Some ideas are probably too brilliant to ever feel their true potential on-screen. They can be so good that when you try to tell some sort of story with that idea as the central basis, you find that it never really lives up to the initial potential. Novels don’t struggle with this as much but movies can really suffer from it. The Purge is one such movie.
The central concept, of a one night, lawless, every-man-for-himself “purge” to release all of America’s inner demons, leading to murder and massacre on a huge scale, is one that is ripe with opportunity and creative scale. It could easily be a story about one victim, trying to survive the night or even a man and his family, attempting to escape the city during this nightmare evening. The one idea that doesn’t instantly spring to mind the “home-invasion” concept, bottling the whole story and movie into one (albeit large) house.
As you watch though, the reasoning behind this idea becomes apparent. It doesn’t have to be a large-scale, epic story of triumph or horror. The idea of the Purge can work with four central characters and a whole host of nasty, unhinged individuals.
The movie does a good job of introducing and establishing the central family very quickly. The obnoxious father, played ably but somewhat lazily by Ethan Hawke, the passive but strong mother, demonstrating another great performance from underrated actress Lena Heady and the two, somewhat stereotypical kids, the awkward loner son and the obnoxious teenage daughter. They aren’t the most likable of characters but they do the job when the main hits of the story begin, sometimes forcing you to wonder what choices you would make.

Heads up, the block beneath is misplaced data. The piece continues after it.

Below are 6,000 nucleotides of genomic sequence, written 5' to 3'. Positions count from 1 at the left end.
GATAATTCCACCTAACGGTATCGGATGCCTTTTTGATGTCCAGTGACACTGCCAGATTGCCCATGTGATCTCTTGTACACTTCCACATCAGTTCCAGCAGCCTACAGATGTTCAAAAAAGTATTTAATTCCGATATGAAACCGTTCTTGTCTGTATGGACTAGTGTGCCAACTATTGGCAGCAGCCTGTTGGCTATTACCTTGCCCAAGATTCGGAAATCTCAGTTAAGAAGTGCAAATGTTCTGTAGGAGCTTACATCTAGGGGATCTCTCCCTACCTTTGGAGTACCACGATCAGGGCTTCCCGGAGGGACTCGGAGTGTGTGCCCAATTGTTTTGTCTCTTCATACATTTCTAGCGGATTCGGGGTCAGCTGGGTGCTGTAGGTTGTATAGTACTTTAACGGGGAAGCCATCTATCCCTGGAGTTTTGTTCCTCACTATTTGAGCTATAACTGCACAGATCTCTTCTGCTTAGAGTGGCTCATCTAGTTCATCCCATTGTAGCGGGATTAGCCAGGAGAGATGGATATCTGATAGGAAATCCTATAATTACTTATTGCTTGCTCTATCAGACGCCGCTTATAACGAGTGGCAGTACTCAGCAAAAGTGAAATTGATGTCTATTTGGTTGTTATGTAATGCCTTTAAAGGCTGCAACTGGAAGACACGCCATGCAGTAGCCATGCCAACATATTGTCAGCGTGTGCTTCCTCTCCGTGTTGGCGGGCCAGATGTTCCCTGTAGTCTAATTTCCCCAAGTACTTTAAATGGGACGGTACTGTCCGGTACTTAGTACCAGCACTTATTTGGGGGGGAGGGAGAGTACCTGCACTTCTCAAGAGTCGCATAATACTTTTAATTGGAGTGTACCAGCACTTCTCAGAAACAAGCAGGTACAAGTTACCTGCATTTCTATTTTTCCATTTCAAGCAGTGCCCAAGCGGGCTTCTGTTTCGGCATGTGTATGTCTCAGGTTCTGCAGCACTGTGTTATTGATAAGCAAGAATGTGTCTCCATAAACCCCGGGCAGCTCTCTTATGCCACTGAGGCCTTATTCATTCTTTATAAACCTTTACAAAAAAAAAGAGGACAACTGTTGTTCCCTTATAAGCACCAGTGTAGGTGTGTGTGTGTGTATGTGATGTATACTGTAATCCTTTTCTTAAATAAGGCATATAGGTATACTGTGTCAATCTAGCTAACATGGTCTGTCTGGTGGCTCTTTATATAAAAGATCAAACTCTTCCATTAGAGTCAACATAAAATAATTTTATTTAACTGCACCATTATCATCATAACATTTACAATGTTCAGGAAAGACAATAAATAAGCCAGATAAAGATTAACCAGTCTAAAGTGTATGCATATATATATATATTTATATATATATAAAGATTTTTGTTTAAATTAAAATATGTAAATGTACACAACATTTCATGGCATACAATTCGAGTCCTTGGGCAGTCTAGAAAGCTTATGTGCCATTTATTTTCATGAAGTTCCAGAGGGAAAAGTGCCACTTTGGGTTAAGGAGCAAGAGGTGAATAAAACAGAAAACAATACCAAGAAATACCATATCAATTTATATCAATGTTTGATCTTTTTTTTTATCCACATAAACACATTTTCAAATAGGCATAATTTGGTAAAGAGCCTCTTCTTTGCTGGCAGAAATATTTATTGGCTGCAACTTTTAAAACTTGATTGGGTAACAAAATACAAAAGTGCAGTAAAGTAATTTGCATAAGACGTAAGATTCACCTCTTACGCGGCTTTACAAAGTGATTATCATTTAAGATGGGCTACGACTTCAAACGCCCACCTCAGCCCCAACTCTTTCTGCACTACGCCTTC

It approaches the plot from a very clever angle. Beginning as a passive witness to the events rather than completely involved and central to it puts you slowly at ease but never comfortable. The family is safe but once an intruder is allowed into their “fortress,” their safe-haven soon becomes their nightmare and the movie begins to find some life. When it introduces the masked assailants from all the marketing material, the tension kicks up a gear and the family are forced to make questionable decisions and drastic actions.
That is where the movie’s strength lies. It’s not about the horror, because the movie is never that scary and it certainly isn’t with the action, because any home-invasion movie offers very similar scenes, but more with the central decision that Hawke’s character is forced to make – “What will you do to protect your family?”
It is a message that has been seen hundreds of times before but on the back of a concept like The Purge, it adds an extra depth and also offers some more surprises down the line that you can predict but never really understand. In fact, that becomes the main issue with the movie overall, it never really offers enough new material.
The concept of The Purge is a fantastic one. It’s used brilliantly here but strip the film down to its bare bones and it becomes a very familiar, predictable movie that offers very little that is new or original, which is a shame considering its opening and the idea that the whole idea hangs on.
What it does offer is done very well though and I do hope that it ultimately leads to sequels that develop the original premise. The Purge idea is one ripe with lots of different material and could escalate very quickly, into different movies of many different kinds.
Overall, The Purge is a fantastic, original idea that ultimately becomes a “home-invasion” movie. It has some great moments and really thought-provoking ideas but is let down by a predictable, run-of-the-mill story that has been done many times before, often better. It still has potential though and could lead to bigger and better things if taken in the right direction.
Rating – 3
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